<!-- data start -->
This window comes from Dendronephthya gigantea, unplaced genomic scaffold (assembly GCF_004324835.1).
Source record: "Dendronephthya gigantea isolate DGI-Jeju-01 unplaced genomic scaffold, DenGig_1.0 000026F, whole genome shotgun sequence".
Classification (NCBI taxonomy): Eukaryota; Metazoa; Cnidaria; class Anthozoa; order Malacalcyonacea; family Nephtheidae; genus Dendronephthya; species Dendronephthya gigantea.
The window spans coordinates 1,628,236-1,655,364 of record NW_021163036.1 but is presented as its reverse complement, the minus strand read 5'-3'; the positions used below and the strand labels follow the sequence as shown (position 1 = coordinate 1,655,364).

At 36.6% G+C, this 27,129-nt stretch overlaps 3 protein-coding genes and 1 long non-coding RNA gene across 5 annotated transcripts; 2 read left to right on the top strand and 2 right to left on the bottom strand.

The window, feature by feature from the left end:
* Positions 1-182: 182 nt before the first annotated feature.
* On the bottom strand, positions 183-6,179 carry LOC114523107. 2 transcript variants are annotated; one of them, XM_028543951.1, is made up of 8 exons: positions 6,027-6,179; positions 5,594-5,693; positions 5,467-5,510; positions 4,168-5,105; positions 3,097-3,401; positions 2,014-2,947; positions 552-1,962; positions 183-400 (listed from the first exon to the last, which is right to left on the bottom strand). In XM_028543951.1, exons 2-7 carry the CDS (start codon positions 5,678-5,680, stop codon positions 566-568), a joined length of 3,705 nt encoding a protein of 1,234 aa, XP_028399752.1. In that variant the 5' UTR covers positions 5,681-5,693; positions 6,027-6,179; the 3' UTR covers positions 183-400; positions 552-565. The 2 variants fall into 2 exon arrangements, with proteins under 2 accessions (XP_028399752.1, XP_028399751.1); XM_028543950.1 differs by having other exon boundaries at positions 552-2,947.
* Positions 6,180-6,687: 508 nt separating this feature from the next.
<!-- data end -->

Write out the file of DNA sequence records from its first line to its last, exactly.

This window comes from Dendronephthya gigantea, unplaced genomic scaffold (assembly GCF_004324835.1).
Source record: "Dendronephthya gigantea isolate DGI-Jeju-01 unplaced genomic scaffold, DenGig_1.0 000026F, whole genome shotgun sequence".
Classification (NCBI taxonomy): Eukaryota; Metazoa; Cnidaria; class Anthozoa; order Malacalcyonacea; family Nephtheidae; genus Dendronephthya; species Dendronephthya gigantea.
The window spans coordinates 1,628,236-1,655,364 of record NW_021163036.1 but is presented as its reverse complement, the minus strand read 5'-3'; the positions used below and the strand labels follow the sequence as shown (position 1 = coordinate 1,655,364).

At 36.6% G+C, this 27,129-nt stretch overlaps 3 protein-coding genes and 1 long non-coding RNA gene across 5 annotated transcripts; 2 read left to right on the top strand and 2 right to left on the bottom strand.

The window, feature by feature from the left end:
* Positions 1-182: 182 nt before the first annotated feature.
* On the bottom strand, positions 183-6,179 carry LOC114523107. 2 transcript variants are annotated; one of them, XM_028543951.1, is made up of 8 exons: positions 6,027-6,179; positions 5,594-5,693; positions 5,467-5,510; positions 4,168-5,105; positions 3,097-3,401; positions 2,014-2,947; positions 552-1,962; positions 183-400 (listed from the first exon to the last, which is right to left on the bottom strand). In XM_028543951.1, exons 2-7 carry the CDS (start codon positions 5,678-5,680, stop codon positions 566-568), a joined length of 3,705 nt encoding a protein of 1,234 aa, XP_028399752.1. In that variant the 5' UTR covers positions 5,681-5,693; positions 6,027-6,179; the 3' UTR covers positions 183-400; positions 552-565. The 2 variants fall into 2 exon arrangements, with proteins under 2 accessions (XP_028399752.1, XP_028399751.1); XM_028543950.1 differs by having other exon boundaries at positions 552-2,947.
* Positions 6,180-6,687: 508 nt separating this feature from the next.